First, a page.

Step Two: Installing Quantitative Feedback Loops (Time & Cost Tracking)
Estimates vs actuals – a simple but often elusive concept for most agencies to get a grasp on. This is the focus of our next step, making answering the questions we have about “Did we scope this right?” as easy and fast as possible.
This process is key because it essentially places data points on our relationship graph, and helps us build out formulas over time. The more data we can collect, the more reliable that formula and relationship line becomes.
The end goal of this process being the ability to collect information in a discovery call, and confidently calculate the effort required to complete a project using simple formulas.
ps: I shot an in-depth video on this topic as well.
While this sounds obvious and easy, unfortunately it’s often not as straightforward as one might hope.
There are two common conflicts that can derail this essential step. At the core, it comes down to the time tracking tool not being set up to match the way estimates are structured. This make reconciling actuals vs estimates more challenging than it needs to be.
In our experience, this unnecessary friction is the biggest reason most agencies don’t look at their data often enough to get value out of it. Most of the time we can trace the root cause of this friction and bad data structure back to one (or both) of the following issues.
Two Key Time Tracking Mistakes
1. Clashing project management and operational structures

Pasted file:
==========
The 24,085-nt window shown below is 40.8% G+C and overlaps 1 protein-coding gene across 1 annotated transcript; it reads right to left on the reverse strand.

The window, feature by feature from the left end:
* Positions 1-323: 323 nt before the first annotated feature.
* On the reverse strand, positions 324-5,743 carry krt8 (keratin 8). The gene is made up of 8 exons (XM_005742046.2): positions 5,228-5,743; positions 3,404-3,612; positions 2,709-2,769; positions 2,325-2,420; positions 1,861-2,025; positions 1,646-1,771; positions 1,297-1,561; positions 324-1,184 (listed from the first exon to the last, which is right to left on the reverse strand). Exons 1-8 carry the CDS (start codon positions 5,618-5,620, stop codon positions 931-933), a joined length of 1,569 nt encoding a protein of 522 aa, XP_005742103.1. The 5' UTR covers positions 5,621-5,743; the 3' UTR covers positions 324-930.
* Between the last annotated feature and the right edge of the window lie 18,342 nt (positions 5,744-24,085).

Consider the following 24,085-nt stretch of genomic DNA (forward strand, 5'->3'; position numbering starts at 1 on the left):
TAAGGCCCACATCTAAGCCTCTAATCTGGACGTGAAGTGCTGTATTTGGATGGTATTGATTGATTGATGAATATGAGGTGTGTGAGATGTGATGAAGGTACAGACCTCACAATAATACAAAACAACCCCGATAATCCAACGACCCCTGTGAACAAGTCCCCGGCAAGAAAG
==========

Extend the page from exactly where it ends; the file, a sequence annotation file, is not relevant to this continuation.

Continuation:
The first common challenge at this stage has to do with a conflict between the way the operations team creates estimates for projects and the way the project management (PM) team wants to manage them.
The most common example I see is when estimates are broken down by function or role:
“X hours of Development, XX hours of Design, XX hours of Project Management, etc.”
Whereas the project management philosophy is more aligned with tasks:
X hours on the content outline, XX hours on the wireframes, XX hours on Q/A, etc.
This often becomes most problematic when the tools we use to track time are integrated into the project management tool. (be it a time-tracking tool or a resource planning tool)
Usually, the time-tracking data in this case takes on whatever structure is laid out in the project management tool. This becomes especially problematic when naming conventions in the project management tools aren’t horizontally consistent. For example, when we put a unique set of tasks on each project, despite them largely being the same across all our projects.
The end result is a data set that is unable to offer horizontal insights and is notoriously difficult to reconcile against the estimate. This makes it almost impossible to compare projects to each other and learn from past data.
2. Lacking Proper Tooling for PM, Time and Cost-Tracking
At this step, it’s important to audit your time-tracking tools as well as the way you structure data inside them. Data to be structured in a way that aligns with your estimate and creates consistency across projects. It’s also important to make sure your time-tracking tooling can accomplish that without forcing your PM or operations team into a compromise.